The story concerns an October car chase triggered by an early-morning double homicide in Eagle Rock. The “estranged husband” suspected in the shooting deaths of a woman and her “male friend” was spotted not far from West L.A. (The LAPD press office could not provide the names of those involved.) A one-and-a-half-hour car chase across 10 freeways ensued — unbelievably, without attracting TV cameras — and ended “when the suspect pulled out a gun and shot himself in the head.” Chief Bernard Parks and Deputy Chief Rick Dinse stopped by “and commended the officers for a job well done.” The Thin Blue Line goes on to list the 10 officers praised for their roles in the chase. The author of the story — who told OffBeat she didn’t mean to make light of the tragedy and that “if it came off sounding [cheery] it wasn’t meant to” — concludes the whole bloody affair, “Now that’s what I call a Commendable Cop Caper!”
Readers of Gary Webb’s “Dark Alliance” series on the contra-crack connection in South-Central Los Angeles might be wondering whatever happened to a key figure in the story, convicted drug dealer Oscar Danilo Blandon. Well, we found him — smack in the middle of another drug scandal involving Nicaragua.
Webb documented how Blandon and others supplied tons of cocaine to L.A. crack distributor “Freeway” Ricky Ross in the early ’80s. Part of the proceeds went to finance the contra war against the Sandinistas in Nicaragua. Webb suggested that the CIA knew of the coke-trafficking operation but turned a blind eye.
Blandon, under a deal with the feds, played informant in 1994 to help the DEA nab Ross and put him behind bars. Fast-forward to December 23. That’s when the Nicaraguan police busted what they described as the largest marijuana-growing operation in the history of Central America. The point person and 10 percent shareholder in the Canadian company, Hemp Agro International, which was charged with cultivating 400 million pounds of marijuana, was — you guessed it — none other than Blandon. He secured permits from the Nicaraguan Agriculture Department to import and farm what the combine described as hemp. The Nicara-guan government launched an investigation, and early this month heads of minor officials rolled.
Hemp Agro claims that its crop was hemp, the non-narcotic variant of marijuana. The Toronto Sun newspaper reported that the Hemp Agro crop’s level of THC, the active ingredient in marijuana, was above that of commercial hemp but below that of pot sold on the street. No matter, the DEA, which is suspected of having had a hand in the busts, considers both substances illegal. Blandon, who was conveniently out of the country for the arrests, denied any wrongdoing or association with the DEA in an interview from his Baton Rouge, Louisiana, home. (The interview was with the Nicaraguan newspaper Confidencial, www.confidencial.com.ni.) Now, where have we heard Blandon baying his innocence before? Oh yes, when he denied CIA or DEA knowledge of his contra support, or its link to the crack epidemic.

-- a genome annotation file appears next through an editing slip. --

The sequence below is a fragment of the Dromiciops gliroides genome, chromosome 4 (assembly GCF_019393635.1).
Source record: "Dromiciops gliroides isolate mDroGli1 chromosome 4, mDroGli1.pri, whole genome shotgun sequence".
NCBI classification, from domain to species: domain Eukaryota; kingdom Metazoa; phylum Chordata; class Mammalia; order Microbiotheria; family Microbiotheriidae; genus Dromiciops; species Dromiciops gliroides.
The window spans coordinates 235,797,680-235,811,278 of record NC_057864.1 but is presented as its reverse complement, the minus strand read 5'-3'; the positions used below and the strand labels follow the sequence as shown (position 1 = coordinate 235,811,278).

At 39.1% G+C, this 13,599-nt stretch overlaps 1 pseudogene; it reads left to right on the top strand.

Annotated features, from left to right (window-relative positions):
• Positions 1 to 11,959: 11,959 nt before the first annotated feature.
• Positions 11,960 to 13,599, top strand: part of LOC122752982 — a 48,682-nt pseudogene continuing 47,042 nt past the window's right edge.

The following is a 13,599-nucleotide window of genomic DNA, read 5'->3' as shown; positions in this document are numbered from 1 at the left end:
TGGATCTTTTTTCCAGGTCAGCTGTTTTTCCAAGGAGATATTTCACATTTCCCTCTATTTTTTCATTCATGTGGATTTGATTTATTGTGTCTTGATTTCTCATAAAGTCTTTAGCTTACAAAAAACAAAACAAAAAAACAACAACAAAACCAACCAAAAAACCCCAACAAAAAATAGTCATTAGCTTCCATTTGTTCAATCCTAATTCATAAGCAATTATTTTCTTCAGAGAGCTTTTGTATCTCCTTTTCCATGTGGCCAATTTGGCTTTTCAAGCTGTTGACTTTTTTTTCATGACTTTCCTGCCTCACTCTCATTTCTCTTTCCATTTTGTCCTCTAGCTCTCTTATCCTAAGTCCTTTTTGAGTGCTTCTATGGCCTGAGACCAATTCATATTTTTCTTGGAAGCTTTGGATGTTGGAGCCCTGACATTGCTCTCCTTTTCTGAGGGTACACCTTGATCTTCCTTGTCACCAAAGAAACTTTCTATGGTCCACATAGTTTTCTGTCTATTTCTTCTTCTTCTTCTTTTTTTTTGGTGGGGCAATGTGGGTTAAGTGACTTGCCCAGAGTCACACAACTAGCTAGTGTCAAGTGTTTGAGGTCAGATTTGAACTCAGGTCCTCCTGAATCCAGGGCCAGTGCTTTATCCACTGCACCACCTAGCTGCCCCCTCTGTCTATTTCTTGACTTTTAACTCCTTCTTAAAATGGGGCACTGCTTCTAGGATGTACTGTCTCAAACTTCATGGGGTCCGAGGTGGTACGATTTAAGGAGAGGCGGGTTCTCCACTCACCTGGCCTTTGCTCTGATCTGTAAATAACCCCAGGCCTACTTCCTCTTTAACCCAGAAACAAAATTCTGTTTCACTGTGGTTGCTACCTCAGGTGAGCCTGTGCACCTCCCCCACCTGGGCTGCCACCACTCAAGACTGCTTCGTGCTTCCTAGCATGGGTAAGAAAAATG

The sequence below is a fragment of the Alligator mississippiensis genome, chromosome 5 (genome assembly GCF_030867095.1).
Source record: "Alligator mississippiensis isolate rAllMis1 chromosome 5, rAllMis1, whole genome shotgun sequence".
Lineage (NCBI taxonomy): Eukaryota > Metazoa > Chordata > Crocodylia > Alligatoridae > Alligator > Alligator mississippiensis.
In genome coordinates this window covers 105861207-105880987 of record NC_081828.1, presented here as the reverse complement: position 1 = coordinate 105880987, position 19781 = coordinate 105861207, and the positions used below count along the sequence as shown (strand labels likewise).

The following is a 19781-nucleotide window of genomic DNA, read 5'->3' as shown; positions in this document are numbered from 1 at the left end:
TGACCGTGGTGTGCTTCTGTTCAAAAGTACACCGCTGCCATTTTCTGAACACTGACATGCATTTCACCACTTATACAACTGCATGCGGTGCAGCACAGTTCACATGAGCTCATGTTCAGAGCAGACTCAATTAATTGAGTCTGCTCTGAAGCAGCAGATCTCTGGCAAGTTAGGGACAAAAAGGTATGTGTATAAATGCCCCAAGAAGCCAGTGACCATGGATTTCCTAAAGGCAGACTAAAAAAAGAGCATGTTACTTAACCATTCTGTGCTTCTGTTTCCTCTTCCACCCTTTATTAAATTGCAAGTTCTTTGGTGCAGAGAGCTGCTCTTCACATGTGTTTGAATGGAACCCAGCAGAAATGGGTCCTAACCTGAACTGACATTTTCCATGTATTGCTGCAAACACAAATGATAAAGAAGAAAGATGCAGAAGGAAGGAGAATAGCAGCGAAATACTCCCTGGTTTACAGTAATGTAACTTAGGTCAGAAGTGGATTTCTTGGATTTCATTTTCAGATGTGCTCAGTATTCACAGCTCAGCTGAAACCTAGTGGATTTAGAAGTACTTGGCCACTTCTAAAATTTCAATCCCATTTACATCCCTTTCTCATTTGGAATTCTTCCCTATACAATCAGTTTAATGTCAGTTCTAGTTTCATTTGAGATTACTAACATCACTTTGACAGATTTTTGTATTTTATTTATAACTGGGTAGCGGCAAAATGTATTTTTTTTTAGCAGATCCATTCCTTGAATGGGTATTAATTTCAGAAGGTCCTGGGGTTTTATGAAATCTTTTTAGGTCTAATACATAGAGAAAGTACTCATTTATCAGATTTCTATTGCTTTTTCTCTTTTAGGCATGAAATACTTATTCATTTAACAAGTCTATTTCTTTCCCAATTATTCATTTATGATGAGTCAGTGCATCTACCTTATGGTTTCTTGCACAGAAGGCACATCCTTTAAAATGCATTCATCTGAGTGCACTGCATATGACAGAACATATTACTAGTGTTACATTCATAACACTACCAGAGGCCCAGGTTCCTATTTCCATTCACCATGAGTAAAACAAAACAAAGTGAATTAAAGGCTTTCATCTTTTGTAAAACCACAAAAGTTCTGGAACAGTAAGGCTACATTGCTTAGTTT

—Queena Sook Kim
We were startled last Sunday to find no mention in James Bates’ L.A. Times magazine article on Rupert Murdoch of the media mogul’s notorious penchant for jettisoning the First Amendment in the service of his global empire. Where was the discussion of Murdoch’s decision last year to kill former Hong Kong Governor-General Christopher Patten’s book on China on the bogus grounds that it was boring — and the real grounds that it contained a discussion of the Chinese regime that included its “negative aspects”? Nary a word, either, on Murdoch’s 1994 decision to throw the BBC and its tough reporting out of the satellite programs he was hoping to beam to the billion-odd potential consumers of China — for fear, again, of offending the government. Even Newt Gingrich’s $4.5 million book contract with a Murdoch-owned publishing house failed to make the cut; Murdoch at the time was battling charges that he had violated Federal Communications Commission rules against foreign ownership of U.S. TV stations. (The Australian titan later became an American citizen.) Instead, Bates accused the media of stereotyping Murdoch, dismissed his very real war with co-titan Ted Turner, and treated us to a touching real-guy tableau of Murdoch eating a hot dog and peanuts at his soon-to-be-gold-plated Dodger Stadium. For that matter, what’s with this Hail Mary bid by Murdoch to grab the new L.A. NFL team for Chavez Ravine’s empty acres: just a rumor, or a potential deal? You’d never know from reading Bates’ profile, which seemed modeled after the kind of story that the Murdoch press does on right-wing pols: a puff-piece.